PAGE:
Four Class I railroads have donated nearly $2.3 million to support humanitarian efforts in Ukraine and the surrounding region.
These donations come among broader efforts by European and American rail groups to support Ukrainian freight and passenger rail (see below). Rail equipment manufacturers Wabtec (NYSE: WAB) and Greenbrier (NYSE: GRB) have also said previously that they are supporting their employees’ efforts to donate to humanitarian efforts in the region.
Union Pacific (NYSE: UNP) is the latest to announce that it will support relief efforts in Ukraine by providing $500,000 to the American Red Cross and Save the Children. The donation will be split between the two groups. UP also said it is conducting a 2:1 match for employees, with nearly $50,000 as of Tuesday. Donations have been provided to the Salvation Army, American Red Cross, UNICEF, Global Giving Foundation, Doctors Without Borders and Save the Children.
“Our hearts are with the Ukrainian people who did nothing to provoke this attack and whose lives are irrevocably changed,” said UP Chairman Lance Fritz, who also serves as the railroad’s president and CEO. “Our employees’ charitable donations clearly demonstrate they’re taking a stand with the Ukrainian people, and we’re proud to let their generosity guide our corporate contribution to two of many worthy organizations providing immediate aid.”
Earlier this month, Kansas City Southern pledged to provide $500,000 to the American Red Cross, and it said it would match employees’ contributions to the American Red Cross for this effort as well.
Canadian Pacific (NYSE: CP) said on March 9 that it pledged CA$500,000 (US$399,000) to the Canadian Red Cross and that it would match employee donations to the Canadian Red Cross and American Red Cross over the next 30 days. CP will also match donations to other aid agencies supporting Ukraine relief efforts via CP’s employee charitable giving program.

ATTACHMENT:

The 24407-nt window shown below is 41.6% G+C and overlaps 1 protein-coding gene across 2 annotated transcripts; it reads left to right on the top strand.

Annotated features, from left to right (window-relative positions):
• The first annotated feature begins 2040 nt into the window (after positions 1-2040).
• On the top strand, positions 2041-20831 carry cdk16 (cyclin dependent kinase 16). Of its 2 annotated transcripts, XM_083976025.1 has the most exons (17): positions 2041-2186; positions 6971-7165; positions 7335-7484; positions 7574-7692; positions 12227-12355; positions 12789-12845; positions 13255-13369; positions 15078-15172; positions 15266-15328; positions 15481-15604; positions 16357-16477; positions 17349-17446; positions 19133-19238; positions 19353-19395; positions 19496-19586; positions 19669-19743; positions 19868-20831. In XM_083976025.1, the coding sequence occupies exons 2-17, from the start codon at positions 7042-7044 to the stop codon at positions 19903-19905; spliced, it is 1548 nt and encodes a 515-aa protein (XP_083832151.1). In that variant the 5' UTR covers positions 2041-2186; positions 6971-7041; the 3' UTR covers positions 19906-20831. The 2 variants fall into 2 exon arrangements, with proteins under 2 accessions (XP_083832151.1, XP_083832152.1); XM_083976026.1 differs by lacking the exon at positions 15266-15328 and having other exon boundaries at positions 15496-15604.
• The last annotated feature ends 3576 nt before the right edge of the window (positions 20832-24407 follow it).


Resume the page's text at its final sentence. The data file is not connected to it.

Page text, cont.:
Meanwhile, Canadian railway CN (NYSE: CNI) has made a combined donation of CA$1.1 million (US$879,000) to the Canada-Ukraine Foundation and to Razom in the U.S. in support of displaced Ukrainians.
CN will also be matching donations through its employees’ and pensioners’ community fund.
“This donation will allow the Ukrainian Canadian Congress, the Canada-Ukraine Foundation, as well as Razom in the United States, to continue providing humanitarian assistance and relief to displaced persons by offering medical care, emergency shelter and food,” CN President and CEO Tracy Robinson said in a March 16 release.
“Our company’s history is tied to the settlement of Western Canada by Ukrainians and we are proud to have CN employees, retirees and stakeholders in both Canada and the U.S. who are of Ukrainian descent,” Robinson said.
European and US rail sector officials form group to support Ukrainian rail interests
The support by Class I railroads and other rail companies over this past month come as rail sector officials in Europe and the U.S. form a multinational Support Ukraine Rail Task Force that will coordinate technical, mechanical and policy support for Ukrainian freight and passenger rail companies.
The task force consists of Jolene Molitoris, former administrator of the Federal Railroad Administration; Nick Brooks, secretary general of the Alliance of Rail New Entrants in Europe, also known as Allrail; Ray Chambers, president of the American Association for Innovative Passenger Rail Operations; and Robert VanderClute, former senior vice president of the Association of American Railroads and former vice chair of UIC, an international railway organization based in Paris.
“We are horrified by the unprovoked invasion of a free and independent country,” Molitoris said. “The task force will coordinate efforts to ensure the Ukrainian rail network has the immediate technical support to continue in service.
“In the near term, the task force will work with lawmakers and regulators to provide ongoing assistance,” such as facilitating the movement of evacuation trains across the continent, Molitoris said. “Longer term, we will help Ukraine rebuild and renew with its rail system as a central part of the recovery.”
This article originally appeared on Freight Waves